Sitting in a Highland Park restaurant behind a plate of french fries and a mint tea, Quetzal Flores talks about gentrification. The subject plays into his new album with his Mexican-Afro-Cuban rock band Quetzal, called Imaginaries, which is out next month on Smithsonian Folkways, the Smithsonian Institution's nonprofit record label.
“Gentrification in Highland Park is a perfect example of corporate greed,” he says. After living briefly to Seattle with his wife — Martha Gonzalez, who's also the band's lead singer — they recently returned, and he noticed changes in East Los Angeles. “Rather than revitalize what's here and make it better for the people living here, rents are raised, property values go up and it forces the people who have been here to move. Imaginaries responds to that feeling.”
Raised by a pair of social activists, Flores has been political for as long as he can remember. He formed Quetzal when he was 19, in response to the Rodney King beating. “I remember when Ronald Regan was shot I came home from school and said, man, I hope he dies. And my mother just looked at me and said, 'Don't ever say that again, don't ever wish for that.' She made me realize that being critical and being violent were separate. Music is a place for Quetzal to express these issues.”
Nowadays he cites Homeboy Industries, a gang prevention program, as a program that's close to his heart. Quetzal has a strong following of political minded Chicanos as well as people who know nothing of the band's politics — they just love good Latin-Afro dance music. Their shows often transform into sweaty celebrations, full of hand clapping and foot stomping.
In its 19 years, the group has played all over the world; Imaginaries is their fifth work, and they plan to tour it this summer. Their travels have inspired a project called “Fandango Sin Fronteras.” Loosely translated as “dance without borders,” it's a musical collaboration between San Jarocho musicians locally and from Veracruz, where San Jarocho comes from. (For more on the style, see Erica E. Phillips' feature story on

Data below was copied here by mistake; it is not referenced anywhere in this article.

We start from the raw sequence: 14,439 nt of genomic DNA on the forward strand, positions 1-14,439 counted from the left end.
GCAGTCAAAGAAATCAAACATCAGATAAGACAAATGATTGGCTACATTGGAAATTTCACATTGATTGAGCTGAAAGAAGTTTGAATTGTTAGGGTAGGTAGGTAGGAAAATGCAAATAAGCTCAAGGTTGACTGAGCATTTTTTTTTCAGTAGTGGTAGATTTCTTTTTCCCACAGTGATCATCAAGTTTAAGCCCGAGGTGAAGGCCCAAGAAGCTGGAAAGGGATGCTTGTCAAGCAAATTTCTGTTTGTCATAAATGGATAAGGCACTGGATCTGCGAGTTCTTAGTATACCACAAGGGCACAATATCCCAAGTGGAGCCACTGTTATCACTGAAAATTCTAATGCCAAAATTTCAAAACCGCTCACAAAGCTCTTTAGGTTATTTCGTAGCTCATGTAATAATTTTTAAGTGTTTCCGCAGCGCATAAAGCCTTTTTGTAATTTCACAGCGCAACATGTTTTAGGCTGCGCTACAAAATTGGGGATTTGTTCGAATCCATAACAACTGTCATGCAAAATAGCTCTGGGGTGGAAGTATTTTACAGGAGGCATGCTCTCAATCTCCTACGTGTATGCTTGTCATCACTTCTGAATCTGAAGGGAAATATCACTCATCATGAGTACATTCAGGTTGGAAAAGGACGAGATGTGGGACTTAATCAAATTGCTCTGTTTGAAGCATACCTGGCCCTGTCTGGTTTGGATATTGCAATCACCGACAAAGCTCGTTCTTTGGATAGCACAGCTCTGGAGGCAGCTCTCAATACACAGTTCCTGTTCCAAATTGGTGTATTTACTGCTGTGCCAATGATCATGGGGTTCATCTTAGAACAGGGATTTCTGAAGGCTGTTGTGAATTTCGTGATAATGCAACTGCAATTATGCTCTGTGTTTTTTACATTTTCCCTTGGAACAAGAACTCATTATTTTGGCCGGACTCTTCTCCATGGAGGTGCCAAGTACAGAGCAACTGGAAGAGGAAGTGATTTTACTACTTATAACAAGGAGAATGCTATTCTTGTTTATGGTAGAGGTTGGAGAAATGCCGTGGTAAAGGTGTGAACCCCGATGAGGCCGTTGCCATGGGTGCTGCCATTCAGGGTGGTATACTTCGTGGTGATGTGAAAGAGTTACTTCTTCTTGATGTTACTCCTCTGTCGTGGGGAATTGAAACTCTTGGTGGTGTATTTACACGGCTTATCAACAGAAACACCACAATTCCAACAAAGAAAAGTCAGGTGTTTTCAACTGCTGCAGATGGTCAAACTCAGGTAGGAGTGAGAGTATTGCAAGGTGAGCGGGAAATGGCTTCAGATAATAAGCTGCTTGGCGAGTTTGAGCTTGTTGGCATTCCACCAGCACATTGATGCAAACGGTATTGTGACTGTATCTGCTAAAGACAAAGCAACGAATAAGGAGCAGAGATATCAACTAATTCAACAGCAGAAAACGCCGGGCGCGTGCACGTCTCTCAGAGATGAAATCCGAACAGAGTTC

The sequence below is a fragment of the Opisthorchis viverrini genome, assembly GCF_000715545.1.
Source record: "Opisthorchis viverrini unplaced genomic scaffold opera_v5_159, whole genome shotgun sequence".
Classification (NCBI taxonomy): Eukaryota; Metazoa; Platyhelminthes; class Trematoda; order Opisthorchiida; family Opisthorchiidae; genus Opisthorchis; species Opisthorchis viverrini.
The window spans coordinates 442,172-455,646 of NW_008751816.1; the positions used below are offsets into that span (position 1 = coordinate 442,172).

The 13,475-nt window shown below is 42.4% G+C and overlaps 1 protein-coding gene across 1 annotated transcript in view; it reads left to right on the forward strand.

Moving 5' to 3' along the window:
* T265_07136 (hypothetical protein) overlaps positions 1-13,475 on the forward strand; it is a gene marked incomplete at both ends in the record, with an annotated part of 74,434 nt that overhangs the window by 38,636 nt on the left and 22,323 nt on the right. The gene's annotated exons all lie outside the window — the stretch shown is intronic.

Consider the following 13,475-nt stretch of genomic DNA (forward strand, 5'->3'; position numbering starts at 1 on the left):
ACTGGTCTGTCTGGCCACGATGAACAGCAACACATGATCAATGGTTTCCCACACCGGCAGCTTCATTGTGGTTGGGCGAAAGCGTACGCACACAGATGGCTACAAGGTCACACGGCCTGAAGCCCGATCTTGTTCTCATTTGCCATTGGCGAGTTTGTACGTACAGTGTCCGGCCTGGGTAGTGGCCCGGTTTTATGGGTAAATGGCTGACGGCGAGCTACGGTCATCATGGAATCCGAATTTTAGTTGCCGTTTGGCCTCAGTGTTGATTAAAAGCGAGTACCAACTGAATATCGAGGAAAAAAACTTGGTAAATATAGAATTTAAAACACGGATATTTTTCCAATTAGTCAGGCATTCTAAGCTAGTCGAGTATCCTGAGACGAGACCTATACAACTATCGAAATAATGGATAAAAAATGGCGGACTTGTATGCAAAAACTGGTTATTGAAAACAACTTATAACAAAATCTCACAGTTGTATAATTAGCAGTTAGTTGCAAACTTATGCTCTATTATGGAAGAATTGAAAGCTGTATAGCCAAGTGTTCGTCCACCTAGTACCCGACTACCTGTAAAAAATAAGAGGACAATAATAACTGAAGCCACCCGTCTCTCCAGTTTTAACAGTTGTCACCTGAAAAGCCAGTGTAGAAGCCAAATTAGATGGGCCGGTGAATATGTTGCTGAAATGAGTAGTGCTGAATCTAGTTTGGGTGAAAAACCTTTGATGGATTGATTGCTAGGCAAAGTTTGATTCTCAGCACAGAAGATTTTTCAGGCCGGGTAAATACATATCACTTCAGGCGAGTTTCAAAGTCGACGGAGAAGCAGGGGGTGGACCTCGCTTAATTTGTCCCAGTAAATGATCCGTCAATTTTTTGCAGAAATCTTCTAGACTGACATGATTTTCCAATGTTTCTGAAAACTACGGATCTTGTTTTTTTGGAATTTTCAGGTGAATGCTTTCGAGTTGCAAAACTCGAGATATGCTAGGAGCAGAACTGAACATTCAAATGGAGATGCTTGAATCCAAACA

Las Cafeteras, a band of whom Flores has been critical.) The project helps folks learn the style.
Flores constantly uses the word “community,” and indeed the exchange of ideas seems to be the driving force of the band. Curing East L.A.'s social ills is his goal. “We do write love songs but we write love songs for our community, for our dignity, for our self motivation.”
“I hope with this album we incite conversation but also criticism. We need it,” says Flores, his face brightening as he takes a sip of tea. “Everyone loves [praise], the good stuff is great, but it doesn't help you. You need someone to be honest and say, hey, I'm not feeling what you said there, but to say it in an honest, nonviolent way. That's what keeps us always growing.”
Quetzal will perform at Café Fais Do Do tomorrow, January 6, previewing material from Imaginaries., out February 28